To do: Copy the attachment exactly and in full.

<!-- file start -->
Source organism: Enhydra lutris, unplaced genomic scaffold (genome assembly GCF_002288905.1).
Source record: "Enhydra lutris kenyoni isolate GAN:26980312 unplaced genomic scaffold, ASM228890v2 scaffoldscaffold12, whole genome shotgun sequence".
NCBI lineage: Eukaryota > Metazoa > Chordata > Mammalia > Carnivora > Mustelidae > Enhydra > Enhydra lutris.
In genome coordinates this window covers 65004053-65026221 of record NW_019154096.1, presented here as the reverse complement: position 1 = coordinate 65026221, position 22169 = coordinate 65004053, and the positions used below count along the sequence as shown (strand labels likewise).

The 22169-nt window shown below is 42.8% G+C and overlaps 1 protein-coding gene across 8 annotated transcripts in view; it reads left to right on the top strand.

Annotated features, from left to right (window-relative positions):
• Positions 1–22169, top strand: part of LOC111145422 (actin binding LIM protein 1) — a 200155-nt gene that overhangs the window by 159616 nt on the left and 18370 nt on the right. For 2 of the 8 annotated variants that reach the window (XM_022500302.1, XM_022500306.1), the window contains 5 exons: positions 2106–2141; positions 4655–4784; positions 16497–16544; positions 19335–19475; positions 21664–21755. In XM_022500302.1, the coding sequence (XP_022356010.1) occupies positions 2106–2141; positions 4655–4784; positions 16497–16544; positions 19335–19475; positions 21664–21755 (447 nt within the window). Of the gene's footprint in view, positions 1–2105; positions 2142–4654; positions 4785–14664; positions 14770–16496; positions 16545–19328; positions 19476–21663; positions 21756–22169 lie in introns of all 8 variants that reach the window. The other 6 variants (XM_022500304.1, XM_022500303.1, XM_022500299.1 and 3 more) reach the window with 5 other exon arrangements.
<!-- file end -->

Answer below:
Source organism: Enhydra lutris, unplaced genomic scaffold (genome assembly GCF_002288905.1).
Source record: "Enhydra lutris kenyoni isolate GAN:26980312 unplaced genomic scaffold, ASM228890v2 scaffoldscaffold12, whole genome shotgun sequence".
NCBI lineage: Eukaryota > Metazoa > Chordata > Mammalia > Carnivora > Mustelidae > Enhydra > Enhydra lutris.
In genome coordinates this window covers 65004053-65026221 of record NW_019154096.1, presented here as the reverse complement: position 1 = coordinate 65026221, position 22169 = coordinate 65004053, and the positions used below count along the sequence as shown (strand labels likewise).

The 22169-nt window shown below is 42.8% G+C and overlaps 1 protein-coding gene across 8 annotated transcripts in view; it reads left to right on the top strand.

Annotated features, from left to right (window-relative positions):
• Positions 1–22169, top strand: part of LOC111145422 (actin binding LIM protein 1) — a 200155-nt gene that overhangs the window by 159616 nt on the left and 18370 nt on the right. For 2 of the 8 annotated variants that reach the window (XM_022500302.1, XM_022500306.1), the window contains 5 exons: positions 2106–2141; positions 4655–4784; positions 16497–16544; positions 19335–19475; positions 21664–21755. In XM_022500302.1, the coding sequence (XP_022356010.1) occupies positions 2106–2141; positions 4655–4784; positions 16497–16544; positions 19335–19475; positions 21664–21755 (447 nt within the window). Of the gene's footprint in view, positions 1–2105; positions 2142–4654; positions 4785–14664; positions 14770–16496; positions 16545–19328; positions 19476–21663; positions 21756–22169 lie in introns of all 8 variants that reach the window. The other 6 variants (XM_022500304.1, XM_022500303.1, XM_022500299.1 and 3 more) reach the window with 5 other exon arrangements.